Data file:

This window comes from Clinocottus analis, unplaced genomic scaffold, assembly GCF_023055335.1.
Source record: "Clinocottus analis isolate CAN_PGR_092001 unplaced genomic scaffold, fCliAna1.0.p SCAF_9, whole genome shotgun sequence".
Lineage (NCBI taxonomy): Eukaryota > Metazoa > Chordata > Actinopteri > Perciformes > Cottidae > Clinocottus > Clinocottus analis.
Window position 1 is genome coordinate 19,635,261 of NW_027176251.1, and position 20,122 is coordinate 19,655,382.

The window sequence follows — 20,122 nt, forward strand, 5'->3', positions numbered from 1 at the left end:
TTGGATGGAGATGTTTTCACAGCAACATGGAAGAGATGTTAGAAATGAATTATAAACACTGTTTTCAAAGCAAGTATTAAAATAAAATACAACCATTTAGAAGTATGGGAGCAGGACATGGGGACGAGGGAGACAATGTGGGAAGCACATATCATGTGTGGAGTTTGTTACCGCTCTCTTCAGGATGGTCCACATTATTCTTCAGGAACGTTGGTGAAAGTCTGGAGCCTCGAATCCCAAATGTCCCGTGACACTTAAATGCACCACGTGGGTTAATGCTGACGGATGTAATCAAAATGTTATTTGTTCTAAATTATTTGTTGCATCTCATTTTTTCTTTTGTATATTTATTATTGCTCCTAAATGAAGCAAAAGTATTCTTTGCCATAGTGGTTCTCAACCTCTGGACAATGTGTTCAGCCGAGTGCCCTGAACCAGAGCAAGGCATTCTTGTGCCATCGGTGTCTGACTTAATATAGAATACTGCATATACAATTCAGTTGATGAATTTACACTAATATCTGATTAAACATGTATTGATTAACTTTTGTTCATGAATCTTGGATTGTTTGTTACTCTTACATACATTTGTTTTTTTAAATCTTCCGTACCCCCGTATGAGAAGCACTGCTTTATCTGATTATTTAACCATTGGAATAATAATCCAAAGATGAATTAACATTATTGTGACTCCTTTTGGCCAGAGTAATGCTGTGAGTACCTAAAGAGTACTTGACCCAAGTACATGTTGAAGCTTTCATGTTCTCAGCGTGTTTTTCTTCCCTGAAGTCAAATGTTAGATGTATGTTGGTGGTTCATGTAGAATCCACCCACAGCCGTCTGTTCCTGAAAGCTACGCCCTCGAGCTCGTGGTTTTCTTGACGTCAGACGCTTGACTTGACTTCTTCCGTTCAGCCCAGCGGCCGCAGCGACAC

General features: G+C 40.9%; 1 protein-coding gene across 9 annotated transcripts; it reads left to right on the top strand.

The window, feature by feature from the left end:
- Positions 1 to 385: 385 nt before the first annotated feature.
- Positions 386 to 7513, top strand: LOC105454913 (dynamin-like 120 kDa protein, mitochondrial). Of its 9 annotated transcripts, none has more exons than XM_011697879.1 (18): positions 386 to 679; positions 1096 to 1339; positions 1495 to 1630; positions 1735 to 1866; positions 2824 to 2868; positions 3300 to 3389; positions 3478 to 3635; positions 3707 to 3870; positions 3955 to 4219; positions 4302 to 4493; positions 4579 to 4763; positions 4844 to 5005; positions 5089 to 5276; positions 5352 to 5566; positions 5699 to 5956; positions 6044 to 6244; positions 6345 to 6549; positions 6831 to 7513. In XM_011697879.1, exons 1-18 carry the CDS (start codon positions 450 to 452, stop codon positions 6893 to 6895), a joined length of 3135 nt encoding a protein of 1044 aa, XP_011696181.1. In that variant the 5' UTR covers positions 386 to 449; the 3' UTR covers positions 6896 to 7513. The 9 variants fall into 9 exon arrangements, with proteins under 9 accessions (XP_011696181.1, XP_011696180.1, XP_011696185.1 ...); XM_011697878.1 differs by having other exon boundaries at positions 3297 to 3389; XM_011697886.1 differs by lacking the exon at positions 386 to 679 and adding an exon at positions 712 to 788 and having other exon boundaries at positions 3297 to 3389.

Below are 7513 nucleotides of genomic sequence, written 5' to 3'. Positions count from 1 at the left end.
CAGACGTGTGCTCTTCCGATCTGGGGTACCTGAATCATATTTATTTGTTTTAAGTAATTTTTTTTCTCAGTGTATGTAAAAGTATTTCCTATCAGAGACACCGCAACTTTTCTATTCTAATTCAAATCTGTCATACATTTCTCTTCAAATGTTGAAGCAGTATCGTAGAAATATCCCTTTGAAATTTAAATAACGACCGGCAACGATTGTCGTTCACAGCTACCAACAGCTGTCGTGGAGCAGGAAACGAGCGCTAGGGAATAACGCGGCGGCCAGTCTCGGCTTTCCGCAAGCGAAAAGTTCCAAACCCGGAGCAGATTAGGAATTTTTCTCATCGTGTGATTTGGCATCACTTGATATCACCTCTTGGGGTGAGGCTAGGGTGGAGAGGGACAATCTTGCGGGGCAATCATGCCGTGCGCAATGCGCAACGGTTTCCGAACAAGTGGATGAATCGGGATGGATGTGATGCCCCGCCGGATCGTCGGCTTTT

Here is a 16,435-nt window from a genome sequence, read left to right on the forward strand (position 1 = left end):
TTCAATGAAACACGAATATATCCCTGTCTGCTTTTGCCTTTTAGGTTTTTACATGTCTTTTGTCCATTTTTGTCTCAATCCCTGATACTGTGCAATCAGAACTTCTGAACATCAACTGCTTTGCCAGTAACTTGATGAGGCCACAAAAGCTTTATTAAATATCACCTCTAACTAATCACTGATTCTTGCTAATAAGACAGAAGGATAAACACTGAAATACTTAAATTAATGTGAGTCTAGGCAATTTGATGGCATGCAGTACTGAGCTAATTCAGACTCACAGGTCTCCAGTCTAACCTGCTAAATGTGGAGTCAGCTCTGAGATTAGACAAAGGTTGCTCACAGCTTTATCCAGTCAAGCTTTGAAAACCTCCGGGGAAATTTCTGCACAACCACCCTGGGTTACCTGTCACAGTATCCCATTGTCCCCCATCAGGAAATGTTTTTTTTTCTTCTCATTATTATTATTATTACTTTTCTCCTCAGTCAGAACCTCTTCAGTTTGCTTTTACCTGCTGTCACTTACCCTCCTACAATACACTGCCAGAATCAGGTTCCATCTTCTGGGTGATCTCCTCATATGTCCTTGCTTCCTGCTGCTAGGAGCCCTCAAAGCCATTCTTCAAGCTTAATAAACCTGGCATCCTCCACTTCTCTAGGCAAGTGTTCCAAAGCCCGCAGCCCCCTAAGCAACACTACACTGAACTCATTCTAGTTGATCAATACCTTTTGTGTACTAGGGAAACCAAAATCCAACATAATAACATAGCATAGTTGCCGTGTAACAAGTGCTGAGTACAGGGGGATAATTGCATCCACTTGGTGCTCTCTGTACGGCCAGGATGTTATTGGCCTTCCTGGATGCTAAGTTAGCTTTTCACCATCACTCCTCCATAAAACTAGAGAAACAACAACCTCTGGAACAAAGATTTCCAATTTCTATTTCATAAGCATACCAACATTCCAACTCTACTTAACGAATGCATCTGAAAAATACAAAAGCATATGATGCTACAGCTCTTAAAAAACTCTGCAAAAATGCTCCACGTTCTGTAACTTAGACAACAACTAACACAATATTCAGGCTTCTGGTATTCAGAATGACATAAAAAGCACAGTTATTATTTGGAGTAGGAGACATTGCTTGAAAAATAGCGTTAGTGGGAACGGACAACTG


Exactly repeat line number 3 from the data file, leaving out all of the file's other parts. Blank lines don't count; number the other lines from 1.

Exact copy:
Lineage (NCBI taxonomy): Eukaryota > Metazoa > Chordata > Actinopteri > Perciformes > Cottidae > Clinocottus > Clinocottus analis.